305 Critchley to McIntyre
Letter BATAVIA, 22 March 1949
For the past week we have been waiting on the Security Council.
The delay, combined with the progress reports already received, indicates more than a little confusion in Lake Success. However if, as I hope, the delay means a strengthening of the Council's attitude, it is well worthwhile. Much depends on the Security Council maintaining a firm line. I regret, however, the tendency of the Americans to tie in The Hague Round Table Conference with any directive on the implementation of the Resolution. 
Cutts visited Jogjakarta yesterday with the Deputies of the other delegations. The purpose of the visit was to enquire into allegations of recent arrests of political prisoners and into the general political situation there. The party interviewed the Dutch Commander, the three members of the Republican Government remaining in Jogjakarta (Djoenda, Laoh and the Sultan of Jogjakarta) and other Republican officials including one in prison. A full account of the visit will be forwarded in the next bag but in the meantime some of Cutts's impressions were:-
(a) The Republicans are confident that the re-establishment of their government at Jogjakarta will present no serious practical political difficulties provided assistance is given in the supply of material and equipment. They claim that the Republican civil administration is intact either underground or outside the town and that there would be no personnel difficulties. The Sultan has prepared a plan for resumption of authority and would be prepared to assume responsibility for law and order in the town at not more than 3 days' notice. He would use the Republican police force, which is intact outside the town with which he is in constant touch.
(b) Though this confidence seems justified at the moment, a very critical time element is involved as economic pressure will very shortly force most Republican civil servants either to accept work with the Dutch or to leave Jogjakarta. Djoenda estimates that few junior officials will be able to hold out beyond the end of this month while many of the senior ones will feel the pinch severely by the end of April.
(c) Jogjakarta is a town of terror. Every night there is heavy firing, and looting and brigandage continue on a considerable scale. The average middle-class Indonesian lives in terror and many would leave the town if given the chance. Indeed there is already a small but steady stream of population away from Jogjakarta. The Dutch troops, though heavily reinforced recently, seem powerless to remedy the situation.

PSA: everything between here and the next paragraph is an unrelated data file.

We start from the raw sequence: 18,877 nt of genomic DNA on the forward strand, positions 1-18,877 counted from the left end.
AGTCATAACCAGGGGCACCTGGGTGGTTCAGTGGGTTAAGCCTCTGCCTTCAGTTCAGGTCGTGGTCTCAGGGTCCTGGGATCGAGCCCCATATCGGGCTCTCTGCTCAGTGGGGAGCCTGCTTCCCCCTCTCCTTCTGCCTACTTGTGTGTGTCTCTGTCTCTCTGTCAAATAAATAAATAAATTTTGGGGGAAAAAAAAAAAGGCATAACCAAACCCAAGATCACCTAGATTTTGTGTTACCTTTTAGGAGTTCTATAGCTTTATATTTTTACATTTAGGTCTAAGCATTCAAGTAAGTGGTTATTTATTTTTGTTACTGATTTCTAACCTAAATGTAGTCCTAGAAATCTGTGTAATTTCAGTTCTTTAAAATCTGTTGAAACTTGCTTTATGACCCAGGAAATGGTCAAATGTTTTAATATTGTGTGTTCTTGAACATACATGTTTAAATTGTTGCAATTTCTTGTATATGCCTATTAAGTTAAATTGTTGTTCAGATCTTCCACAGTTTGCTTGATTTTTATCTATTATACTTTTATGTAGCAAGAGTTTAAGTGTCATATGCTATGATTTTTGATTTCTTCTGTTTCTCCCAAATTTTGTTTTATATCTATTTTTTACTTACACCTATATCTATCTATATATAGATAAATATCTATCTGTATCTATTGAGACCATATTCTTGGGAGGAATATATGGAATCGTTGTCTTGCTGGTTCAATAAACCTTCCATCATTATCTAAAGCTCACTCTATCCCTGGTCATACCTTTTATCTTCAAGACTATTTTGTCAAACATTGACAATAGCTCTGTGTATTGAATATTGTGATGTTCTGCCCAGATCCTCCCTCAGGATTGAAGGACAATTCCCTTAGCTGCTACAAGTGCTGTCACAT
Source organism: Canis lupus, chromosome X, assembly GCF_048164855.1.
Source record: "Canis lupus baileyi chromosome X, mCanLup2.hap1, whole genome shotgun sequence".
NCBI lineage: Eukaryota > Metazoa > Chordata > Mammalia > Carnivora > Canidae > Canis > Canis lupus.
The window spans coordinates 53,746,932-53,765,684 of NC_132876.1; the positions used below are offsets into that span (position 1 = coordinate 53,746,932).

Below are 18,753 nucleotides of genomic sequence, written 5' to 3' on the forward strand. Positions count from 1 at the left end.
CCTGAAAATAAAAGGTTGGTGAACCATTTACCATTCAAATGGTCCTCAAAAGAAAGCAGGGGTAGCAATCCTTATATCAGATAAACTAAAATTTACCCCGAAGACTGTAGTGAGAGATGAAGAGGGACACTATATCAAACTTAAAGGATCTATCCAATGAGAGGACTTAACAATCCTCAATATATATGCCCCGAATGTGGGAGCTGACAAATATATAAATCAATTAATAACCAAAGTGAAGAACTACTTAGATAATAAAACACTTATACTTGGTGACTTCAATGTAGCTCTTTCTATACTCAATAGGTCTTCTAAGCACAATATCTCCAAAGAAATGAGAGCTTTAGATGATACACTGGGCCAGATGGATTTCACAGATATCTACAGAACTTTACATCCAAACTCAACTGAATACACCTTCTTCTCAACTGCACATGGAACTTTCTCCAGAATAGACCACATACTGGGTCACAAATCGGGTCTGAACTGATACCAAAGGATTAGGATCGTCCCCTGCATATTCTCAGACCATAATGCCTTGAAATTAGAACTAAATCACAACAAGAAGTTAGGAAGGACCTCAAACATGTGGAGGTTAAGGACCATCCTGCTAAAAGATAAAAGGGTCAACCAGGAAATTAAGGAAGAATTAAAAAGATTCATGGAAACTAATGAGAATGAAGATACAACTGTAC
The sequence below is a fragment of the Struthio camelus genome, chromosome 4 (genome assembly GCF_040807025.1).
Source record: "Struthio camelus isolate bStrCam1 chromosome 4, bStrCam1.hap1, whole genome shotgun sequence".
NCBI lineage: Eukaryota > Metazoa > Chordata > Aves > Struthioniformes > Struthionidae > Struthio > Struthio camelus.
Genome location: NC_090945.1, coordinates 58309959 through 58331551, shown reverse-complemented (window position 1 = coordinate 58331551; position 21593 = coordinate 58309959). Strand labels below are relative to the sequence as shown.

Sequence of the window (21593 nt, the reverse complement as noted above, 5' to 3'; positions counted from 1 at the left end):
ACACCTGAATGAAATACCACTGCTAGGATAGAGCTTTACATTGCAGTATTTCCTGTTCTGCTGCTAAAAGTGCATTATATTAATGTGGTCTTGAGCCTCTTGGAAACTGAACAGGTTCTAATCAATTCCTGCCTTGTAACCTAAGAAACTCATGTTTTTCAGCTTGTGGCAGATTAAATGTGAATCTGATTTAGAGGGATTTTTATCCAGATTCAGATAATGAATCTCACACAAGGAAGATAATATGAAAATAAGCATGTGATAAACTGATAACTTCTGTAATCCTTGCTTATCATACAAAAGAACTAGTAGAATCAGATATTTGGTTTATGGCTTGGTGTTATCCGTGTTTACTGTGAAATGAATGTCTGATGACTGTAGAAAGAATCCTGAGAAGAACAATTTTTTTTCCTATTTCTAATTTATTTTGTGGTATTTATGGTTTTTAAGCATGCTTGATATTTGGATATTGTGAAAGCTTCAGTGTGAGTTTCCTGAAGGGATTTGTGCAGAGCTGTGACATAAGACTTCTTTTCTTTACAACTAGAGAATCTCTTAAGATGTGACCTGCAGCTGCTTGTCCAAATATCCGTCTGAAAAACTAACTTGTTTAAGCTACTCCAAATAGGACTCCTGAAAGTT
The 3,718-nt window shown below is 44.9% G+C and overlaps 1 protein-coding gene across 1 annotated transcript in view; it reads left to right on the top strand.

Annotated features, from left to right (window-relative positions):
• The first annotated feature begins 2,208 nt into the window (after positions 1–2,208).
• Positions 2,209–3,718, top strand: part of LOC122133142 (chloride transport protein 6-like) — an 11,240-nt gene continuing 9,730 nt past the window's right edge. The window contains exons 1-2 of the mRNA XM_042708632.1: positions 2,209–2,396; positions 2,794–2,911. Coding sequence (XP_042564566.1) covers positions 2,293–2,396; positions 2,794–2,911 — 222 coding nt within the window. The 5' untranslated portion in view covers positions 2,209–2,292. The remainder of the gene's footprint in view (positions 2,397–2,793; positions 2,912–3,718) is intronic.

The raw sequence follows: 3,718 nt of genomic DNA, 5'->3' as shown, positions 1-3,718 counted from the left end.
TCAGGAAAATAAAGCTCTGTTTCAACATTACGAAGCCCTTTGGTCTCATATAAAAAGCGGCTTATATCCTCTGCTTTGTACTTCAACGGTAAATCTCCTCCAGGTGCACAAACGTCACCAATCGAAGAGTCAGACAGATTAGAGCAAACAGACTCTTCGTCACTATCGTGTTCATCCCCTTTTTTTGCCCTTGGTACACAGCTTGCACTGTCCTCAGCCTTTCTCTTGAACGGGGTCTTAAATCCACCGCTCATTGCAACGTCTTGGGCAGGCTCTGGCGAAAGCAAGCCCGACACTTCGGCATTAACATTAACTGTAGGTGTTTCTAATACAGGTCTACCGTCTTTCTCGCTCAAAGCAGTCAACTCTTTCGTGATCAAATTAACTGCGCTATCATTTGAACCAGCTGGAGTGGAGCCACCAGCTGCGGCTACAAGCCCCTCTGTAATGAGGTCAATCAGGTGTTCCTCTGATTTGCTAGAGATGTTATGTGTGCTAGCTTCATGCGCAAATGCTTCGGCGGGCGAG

(d) The Dutch military authorities are bitterly opposed to re- establishment of the Republican Government in Jogjakarta, and they will fight it at every turn of the road.
Attachment 1  is a translation of an article on the Sultan of Jogja from the Batavian weekly, Siasit, a paper which is under the influence of Sjahrir. I have pointed out earlier the importance of the Sultan in any settlement on Jogja and indeed the prerequisite of his co-operation if law and order are to be restored. The suggestion in this article that the Dutch have been considering steps to undermine his authority is paralleled by reports from Netherlands sources that there are documents incriminating him in guerilla activities.
On the subject of guerilla activities, the special correspondent in the interior of the Chinese Batavia daily, Sin Po, reports-
'The Republican guerilla forces in Middle and East Java are still very formidable. Prior to the outbreak of the 2nd Police Action, they had ample time to plan their defences and transport their necessary equipments to the rugged mountain terrains. Their experience in warfare was especially enriched by the communist revolt last year. Their forces are now divided into three main military centres, each under the command of a Military Governor.
Jogjakarta, Kedoe and Banjoemas under Bambang Soegeng; Semarang, Pati, Madioen and Solo under Gatot Soebroto; and Kediri, Malang and Sourabaya under Soengkono.'
On the same subject I enclose, Attachment 2 , a personal letter I received yesterday from Ali Budiardjo. This letter is self- explanatory and as interesting a document as I have seen for many a day. Its importance lies in knowing the author. Budiardjo has considerable political status, is an intensely sincere nationalist and in my estimation one of the most important political figures although not necessarily one of the most popular in the Republican movement.
Budiardjo is not  with the Central Commissariat of the Emergency Government in Java which has occupied an area south east of Jogjakarta. When the Dutch forces occupied Jogjakarta most of the Republican civil and military personnel left the city in a hurry carrying as much equipment as they could with them. In the hasty evacuation military and civilian personnel lost touch with one another. When the panic subsided the two groups of personnel came together and established an emergency organization in the district of Gundeng Kidul.